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The upper arm has two muscle compartments: the anterior, which includes the biceps, and the posterior, which includes the triceps muscle.
The forearm has two major compartments: the anterior containing the flexor muscles, and the posterior containing the extensor muscles. The mobile wad creates the third compartment.
The upper extremity is perfused by branches from the deep and superficial brachial artery. The proximal brachial artery lies in the groove between the biceps and triceps muscles. Distally, it courses in front of the humerus. At the antecubital fossa, it runs deep to the bicipital aponeurosis and bifurcates into the radial and ulnar arteries, just below the elbow. The artery is surrounded by the two concomitant brachial veins, which run on either side of the artery.
The profunda brachial artery is a large branch arising from the proximal brachial artery distal to the teres major muscle and follows the radial nerve closely. It provides collateral circulation to the lower arm.
The basilic vein courses in the subcutaneous tissue in the medial aspect of the lower arm. At the midpoint, it penetrates the fascia to join one of the brachial veins.
The cephalic vein is entirely in the subcutaneous tissues, courses in the deltopectoral groove, and empties into the junction of the brachial and axillary veins.
In the upper arm, the median nerve lies in front of the brachial artery. It then crosses over the artery midway down the upper arm, where distally it lies posteromedial to the artery.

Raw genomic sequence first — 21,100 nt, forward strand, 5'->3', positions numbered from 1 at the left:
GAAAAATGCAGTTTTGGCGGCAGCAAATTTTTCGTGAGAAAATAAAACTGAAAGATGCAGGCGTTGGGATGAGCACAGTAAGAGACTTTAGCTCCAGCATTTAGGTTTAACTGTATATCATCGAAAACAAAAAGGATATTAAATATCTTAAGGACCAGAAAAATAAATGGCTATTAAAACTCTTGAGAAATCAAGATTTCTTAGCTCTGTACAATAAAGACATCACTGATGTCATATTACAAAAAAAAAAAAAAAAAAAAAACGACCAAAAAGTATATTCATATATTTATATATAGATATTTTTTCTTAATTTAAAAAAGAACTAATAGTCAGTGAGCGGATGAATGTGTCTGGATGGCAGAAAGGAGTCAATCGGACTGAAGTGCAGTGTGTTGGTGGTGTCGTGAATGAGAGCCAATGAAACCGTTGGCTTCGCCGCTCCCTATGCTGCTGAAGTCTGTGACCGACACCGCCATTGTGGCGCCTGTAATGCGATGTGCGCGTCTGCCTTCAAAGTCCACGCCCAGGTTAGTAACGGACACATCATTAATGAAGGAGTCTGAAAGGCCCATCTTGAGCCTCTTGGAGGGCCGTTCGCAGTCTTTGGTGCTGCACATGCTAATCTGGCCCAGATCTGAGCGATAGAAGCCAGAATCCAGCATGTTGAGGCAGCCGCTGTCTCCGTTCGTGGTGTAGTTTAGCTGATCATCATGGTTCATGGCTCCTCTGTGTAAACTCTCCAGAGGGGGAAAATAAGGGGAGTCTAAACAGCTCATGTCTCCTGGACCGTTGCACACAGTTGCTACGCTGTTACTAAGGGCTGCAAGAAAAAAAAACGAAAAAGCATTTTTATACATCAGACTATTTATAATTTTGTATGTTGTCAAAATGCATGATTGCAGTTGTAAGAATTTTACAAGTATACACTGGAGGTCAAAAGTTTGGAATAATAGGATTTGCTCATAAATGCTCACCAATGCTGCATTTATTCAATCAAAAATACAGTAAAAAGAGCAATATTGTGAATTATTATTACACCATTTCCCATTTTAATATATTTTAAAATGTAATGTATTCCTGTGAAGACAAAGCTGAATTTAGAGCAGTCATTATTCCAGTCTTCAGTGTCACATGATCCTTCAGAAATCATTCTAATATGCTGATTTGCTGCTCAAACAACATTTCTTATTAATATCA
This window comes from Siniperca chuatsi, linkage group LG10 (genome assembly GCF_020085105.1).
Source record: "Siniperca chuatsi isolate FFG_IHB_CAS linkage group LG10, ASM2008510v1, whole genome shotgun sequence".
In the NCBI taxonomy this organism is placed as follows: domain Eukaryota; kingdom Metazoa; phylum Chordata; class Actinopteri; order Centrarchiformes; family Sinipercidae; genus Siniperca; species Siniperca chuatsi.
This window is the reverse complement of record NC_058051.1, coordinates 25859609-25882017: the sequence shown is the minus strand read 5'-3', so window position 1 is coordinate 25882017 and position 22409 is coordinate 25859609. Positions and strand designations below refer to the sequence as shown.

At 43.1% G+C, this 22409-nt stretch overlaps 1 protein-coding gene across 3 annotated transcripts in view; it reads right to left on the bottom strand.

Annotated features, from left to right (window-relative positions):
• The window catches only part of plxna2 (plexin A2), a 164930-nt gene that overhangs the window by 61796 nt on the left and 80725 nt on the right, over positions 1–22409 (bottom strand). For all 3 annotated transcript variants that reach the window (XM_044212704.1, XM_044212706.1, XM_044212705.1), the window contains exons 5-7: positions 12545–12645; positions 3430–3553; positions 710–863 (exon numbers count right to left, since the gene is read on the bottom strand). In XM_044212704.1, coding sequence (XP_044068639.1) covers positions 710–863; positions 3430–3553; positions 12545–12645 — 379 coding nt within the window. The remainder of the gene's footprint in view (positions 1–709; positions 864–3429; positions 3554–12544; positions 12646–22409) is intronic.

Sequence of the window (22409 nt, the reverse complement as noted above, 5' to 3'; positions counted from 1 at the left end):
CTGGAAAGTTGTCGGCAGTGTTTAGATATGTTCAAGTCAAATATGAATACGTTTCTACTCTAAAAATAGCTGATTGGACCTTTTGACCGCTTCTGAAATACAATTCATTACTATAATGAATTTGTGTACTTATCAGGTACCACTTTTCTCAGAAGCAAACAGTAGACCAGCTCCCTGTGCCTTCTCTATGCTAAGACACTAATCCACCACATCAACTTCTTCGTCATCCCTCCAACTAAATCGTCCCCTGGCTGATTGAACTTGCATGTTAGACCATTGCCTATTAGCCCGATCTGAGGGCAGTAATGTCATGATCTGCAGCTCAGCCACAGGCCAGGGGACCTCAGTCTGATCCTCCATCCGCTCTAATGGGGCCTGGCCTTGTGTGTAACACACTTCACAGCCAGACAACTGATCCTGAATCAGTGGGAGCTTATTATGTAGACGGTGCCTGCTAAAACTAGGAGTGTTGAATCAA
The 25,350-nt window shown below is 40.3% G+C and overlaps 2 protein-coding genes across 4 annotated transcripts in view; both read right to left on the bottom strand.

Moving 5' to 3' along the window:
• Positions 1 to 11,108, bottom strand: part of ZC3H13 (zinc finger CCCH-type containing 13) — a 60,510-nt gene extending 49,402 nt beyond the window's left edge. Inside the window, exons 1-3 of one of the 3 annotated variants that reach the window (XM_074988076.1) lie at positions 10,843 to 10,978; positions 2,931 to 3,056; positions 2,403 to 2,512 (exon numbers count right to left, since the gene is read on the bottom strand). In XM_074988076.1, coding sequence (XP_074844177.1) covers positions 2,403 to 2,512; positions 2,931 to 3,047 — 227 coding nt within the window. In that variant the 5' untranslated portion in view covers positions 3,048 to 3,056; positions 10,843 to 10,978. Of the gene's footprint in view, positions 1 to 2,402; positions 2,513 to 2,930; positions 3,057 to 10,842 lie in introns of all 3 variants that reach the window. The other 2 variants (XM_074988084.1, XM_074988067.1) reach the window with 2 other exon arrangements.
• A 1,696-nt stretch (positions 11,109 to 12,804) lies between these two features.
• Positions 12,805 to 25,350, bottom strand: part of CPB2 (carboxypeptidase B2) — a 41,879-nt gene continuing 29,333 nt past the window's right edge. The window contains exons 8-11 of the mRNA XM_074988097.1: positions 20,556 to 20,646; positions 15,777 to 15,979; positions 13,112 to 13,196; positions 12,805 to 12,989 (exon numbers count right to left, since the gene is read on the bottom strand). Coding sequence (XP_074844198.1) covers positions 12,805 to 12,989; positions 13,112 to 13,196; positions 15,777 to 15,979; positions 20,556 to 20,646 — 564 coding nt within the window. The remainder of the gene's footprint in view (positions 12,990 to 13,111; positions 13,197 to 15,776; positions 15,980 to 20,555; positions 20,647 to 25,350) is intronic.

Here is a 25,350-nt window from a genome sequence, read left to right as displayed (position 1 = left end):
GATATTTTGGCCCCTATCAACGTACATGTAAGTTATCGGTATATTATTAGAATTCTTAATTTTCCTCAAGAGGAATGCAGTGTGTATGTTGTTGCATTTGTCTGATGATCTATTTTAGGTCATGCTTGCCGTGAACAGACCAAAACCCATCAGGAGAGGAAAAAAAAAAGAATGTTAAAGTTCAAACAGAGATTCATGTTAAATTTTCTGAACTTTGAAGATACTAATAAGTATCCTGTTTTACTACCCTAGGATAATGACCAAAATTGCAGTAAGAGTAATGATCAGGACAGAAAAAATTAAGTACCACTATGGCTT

The ulnar nerve is behind the artery in the upper half of the arm. Midway down the arm, it pierces the intermuscular septum and courses more posteriorly, away from the artery, behind the medial epicondyle.
The brachial artery lies in the groove between the biceps and triceps muscles. The proximal brachial artery lies medial to the humerus and moves anterior as it progresses distally. At the antecubital fossa, it runs under the aponeurosis of the biceps muscle and typically bifurcates just below the elbow into the radial and ulnar arteries (Figure 37.1).
The brachial artery is surrounded by two concomitant brachial veins, which run on either side of the artery. At the upper part of the arm, their confluence forms the axillary vein.
The profunda brachial artery is a large branch that arises from the proximal third of the brachial artery and communicates with collateral circulation to the lower arm (Figure 37.2). Due to these collaterals, the lower arm may have adequate perfusion despite injury to the distal two thirds of the brachial artery.
The basilic vein courses in the subcutaneous tissue in the medial aspect of the lower arm. At the mid arm, it penetrates the fascia to join one of the brachial veins.
The cephalic vein is entirely in the subcutaneous tissues, courses in the deltopectoral groove, and joins the junction of the brachial and axillary veins.
In the upper arm, the median nerve courses anterolateral to the brachial artery. It then crosses over the artery and lies posteromedial to the brachial artery as they pass under the aponeurosis of the biceps muscle.
In the upper half of the arm, the ulnar nerve lies posterior to the brachial artery. In the mid arm, the nerve pierces the intermuscular septum and courses posteriorly away from the artery, behind the medial epicondyle.
Prehospital endotracheal intubation (ETI) following traumatic brain injury in urban settings is controversial. Studies investigating admission arterial blood gas (ABG) patterns in these instances are scant.
Outcomes in patients subjected to divergent prehospital airway management options following severe head injury were studied.